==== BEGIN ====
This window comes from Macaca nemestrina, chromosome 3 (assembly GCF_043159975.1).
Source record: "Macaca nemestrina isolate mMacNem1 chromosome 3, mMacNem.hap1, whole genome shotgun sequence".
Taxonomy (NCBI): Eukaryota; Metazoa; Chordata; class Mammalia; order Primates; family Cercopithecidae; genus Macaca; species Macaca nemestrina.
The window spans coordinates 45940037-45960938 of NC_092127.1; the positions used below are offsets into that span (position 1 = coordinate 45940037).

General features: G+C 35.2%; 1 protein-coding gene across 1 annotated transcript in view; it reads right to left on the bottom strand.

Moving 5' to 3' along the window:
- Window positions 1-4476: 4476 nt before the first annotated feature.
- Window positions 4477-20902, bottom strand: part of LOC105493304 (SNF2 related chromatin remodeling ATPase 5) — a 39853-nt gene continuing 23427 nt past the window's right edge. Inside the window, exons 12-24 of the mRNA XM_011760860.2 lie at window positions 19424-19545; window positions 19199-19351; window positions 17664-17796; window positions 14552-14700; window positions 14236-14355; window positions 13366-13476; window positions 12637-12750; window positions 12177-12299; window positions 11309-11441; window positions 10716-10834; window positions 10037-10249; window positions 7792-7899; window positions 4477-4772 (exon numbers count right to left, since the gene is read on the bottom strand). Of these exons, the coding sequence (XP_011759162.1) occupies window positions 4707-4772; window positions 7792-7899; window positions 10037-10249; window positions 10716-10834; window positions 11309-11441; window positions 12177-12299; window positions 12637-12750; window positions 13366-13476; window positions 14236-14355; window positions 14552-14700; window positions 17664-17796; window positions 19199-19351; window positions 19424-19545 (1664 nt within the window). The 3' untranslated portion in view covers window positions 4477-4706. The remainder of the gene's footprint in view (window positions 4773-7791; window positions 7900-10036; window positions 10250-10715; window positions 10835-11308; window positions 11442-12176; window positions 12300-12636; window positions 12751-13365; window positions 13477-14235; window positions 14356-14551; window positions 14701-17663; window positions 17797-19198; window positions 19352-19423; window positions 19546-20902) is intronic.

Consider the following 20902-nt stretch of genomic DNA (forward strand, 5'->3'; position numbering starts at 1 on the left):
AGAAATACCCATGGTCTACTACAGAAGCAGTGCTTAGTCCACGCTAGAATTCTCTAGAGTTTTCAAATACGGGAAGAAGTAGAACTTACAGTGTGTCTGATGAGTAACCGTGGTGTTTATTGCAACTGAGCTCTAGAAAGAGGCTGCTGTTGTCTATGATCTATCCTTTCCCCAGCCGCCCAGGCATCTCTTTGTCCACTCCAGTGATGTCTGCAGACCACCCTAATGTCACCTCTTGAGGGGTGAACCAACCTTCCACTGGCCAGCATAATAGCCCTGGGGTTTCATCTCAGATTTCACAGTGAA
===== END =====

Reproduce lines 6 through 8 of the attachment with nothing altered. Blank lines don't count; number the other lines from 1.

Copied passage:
Moving 5' to 3' along the window:
- Window positions 1-4476: 4476 nt before the first annotated feature.
- Window positions 4477-20902, bottom strand: part of LOC105493304 (SNF2 related chromatin remodeling ATPase 5) — a 39853-nt gene continuing 23427 nt past the window's right edge. Inside the window, exons 12-24 of the mRNA XM_011760860.2 lie at window positions 19424-19545; window positions 19199-19351; window positions 17664-17796; window positions 14552-14700; window positions 14236-14355; window positions 13366-13476; window positions 12637-12750; window positions 12177-12299; window positions 11309-11441; window positions 10716-10834; window positions 10037-10249; window positions 7792-7899; window positions 4477-4772 (exon numbers count right to left, since the gene is read on the bottom strand). Of these exons, the coding sequence (XP_011759162.1) occupies window positions 4707-4772; window positions 7792-7899; window positions 10037-10249; window positions 10716-10834; window positions 11309-11441; window positions 12177-12299; window positions 12637-12750; window positions 13366-13476; window positions 14236-14355; window positions 14552-14700; window positions 17664-17796; window positions 19199-19351; window positions 19424-19545 (1664 nt within the window). The 3' untranslated portion in view covers window positions 4477-4706. The remainder of the gene's footprint in view (window positions 4773-7791; window positions 7900-10036; window positions 10250-10715; window positions 10835-11308; window positions 11442-12176; window positions 12300-12636; window positions 12751-13365; window positions 13477-14235; window positions 14356-14551; window positions 14701-17663; window positions 17797-19198; window positions 19352-19423; window positions 19546-20902) is intronic.